To some extent the diversity portrayed in the comics has been preserved on the small-screen, however. While based on a fantasy novel series rather than a comic book per se, fan favourite Game of Thrones has led the way in this regard, with the actress Natalie Dormer, who plays the controversial Margaery Tyrell on the show, saying during a Comic Con panel, “The best female roles I think are in television at the moment, I really do… Where television is fantastic and is way ahead of film, it doesn’t feel the need to polarise women so much.” The series has also turned Peter Dinklage, who was born with achondroplasia, a form of dwarfism, into a household name.

Matt Ryan as John Constantine in the forthcoming Constantine

Even television has its limitations, however, no doubt in part due to the prevalence of conservative groups in the US such as the Parents Television Council. Thus, despite its legions of fans, Game of Thrones has been criticised for being “too white”; while Constantine, a forthcoming NBC series heavily promoted at Comic Con this year, has been blasted after producers refused to confirm whether the title character will remain bisexual, as he is in the comic series on which the show is based.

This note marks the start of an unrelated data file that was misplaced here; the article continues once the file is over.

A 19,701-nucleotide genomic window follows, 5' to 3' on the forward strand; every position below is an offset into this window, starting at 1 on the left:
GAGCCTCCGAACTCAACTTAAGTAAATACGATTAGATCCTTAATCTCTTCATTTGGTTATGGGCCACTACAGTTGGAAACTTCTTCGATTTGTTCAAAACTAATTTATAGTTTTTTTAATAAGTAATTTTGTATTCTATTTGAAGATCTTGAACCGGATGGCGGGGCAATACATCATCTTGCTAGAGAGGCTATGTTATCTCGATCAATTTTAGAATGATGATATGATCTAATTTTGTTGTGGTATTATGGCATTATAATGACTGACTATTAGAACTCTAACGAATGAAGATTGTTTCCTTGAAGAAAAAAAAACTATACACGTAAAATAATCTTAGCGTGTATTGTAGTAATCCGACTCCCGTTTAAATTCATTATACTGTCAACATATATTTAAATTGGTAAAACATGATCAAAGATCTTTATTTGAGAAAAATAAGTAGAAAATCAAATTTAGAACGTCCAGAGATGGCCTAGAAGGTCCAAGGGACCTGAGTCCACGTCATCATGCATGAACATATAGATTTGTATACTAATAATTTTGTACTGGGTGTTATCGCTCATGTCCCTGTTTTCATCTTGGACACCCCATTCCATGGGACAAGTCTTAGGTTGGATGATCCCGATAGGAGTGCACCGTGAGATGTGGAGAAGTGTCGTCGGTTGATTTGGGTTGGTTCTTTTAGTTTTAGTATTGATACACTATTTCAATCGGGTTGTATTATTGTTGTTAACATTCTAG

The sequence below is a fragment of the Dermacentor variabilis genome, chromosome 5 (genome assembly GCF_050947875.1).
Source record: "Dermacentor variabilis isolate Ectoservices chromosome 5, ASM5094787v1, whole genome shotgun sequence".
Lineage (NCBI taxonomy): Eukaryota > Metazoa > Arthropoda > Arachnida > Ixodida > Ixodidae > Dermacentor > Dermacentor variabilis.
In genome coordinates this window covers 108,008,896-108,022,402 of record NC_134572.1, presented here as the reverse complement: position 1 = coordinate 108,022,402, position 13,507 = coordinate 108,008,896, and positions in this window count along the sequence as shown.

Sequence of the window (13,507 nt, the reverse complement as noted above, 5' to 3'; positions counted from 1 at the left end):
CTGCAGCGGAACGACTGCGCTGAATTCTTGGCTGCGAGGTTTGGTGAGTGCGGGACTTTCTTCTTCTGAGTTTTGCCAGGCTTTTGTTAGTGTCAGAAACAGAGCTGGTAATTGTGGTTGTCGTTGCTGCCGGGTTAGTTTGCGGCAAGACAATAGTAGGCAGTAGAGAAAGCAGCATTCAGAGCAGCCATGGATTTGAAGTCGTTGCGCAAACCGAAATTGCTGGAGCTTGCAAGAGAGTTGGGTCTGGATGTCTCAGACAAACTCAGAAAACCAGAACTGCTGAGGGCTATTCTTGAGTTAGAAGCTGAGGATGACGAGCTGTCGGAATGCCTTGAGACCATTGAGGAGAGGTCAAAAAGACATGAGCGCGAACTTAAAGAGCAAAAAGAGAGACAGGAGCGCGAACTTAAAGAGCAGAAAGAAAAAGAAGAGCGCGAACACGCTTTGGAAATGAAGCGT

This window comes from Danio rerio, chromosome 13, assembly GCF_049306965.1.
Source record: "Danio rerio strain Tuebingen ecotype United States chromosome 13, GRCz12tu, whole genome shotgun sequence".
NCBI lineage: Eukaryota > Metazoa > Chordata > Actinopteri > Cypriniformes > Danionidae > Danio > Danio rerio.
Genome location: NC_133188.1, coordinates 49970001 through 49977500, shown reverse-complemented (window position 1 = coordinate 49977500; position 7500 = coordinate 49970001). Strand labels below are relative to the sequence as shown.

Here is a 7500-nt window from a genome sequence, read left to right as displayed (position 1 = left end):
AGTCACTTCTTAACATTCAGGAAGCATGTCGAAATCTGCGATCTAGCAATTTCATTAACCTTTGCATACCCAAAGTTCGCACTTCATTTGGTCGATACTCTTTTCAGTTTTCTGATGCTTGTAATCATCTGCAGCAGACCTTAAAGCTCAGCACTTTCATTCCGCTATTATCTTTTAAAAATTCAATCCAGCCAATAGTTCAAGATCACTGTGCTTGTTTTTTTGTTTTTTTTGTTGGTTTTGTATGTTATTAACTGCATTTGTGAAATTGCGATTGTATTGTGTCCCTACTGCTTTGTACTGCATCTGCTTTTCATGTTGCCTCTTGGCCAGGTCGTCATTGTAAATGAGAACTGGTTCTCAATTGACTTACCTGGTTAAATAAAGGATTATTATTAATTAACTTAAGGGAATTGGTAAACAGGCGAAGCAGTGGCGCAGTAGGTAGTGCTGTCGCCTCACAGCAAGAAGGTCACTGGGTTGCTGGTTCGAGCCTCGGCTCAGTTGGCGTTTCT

Ultimately, setting aside the complex question of whether it is even possible for artistic endeavours satisfactorily to reflect the audience that consumes them (and spends money on DVDs, cinema tickets and merchandise), from a purely critical view, what’s disappointing about on-screen depictions of comics straying from their source material is that they inevitably suffer creatively. For it is the very diversity of the characters – their individuality and their struggles – that gives them depth and, in turn, longevity.

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Rising crime and fewer police show the most damaging impacts of austerity

We need to protect those who protect us.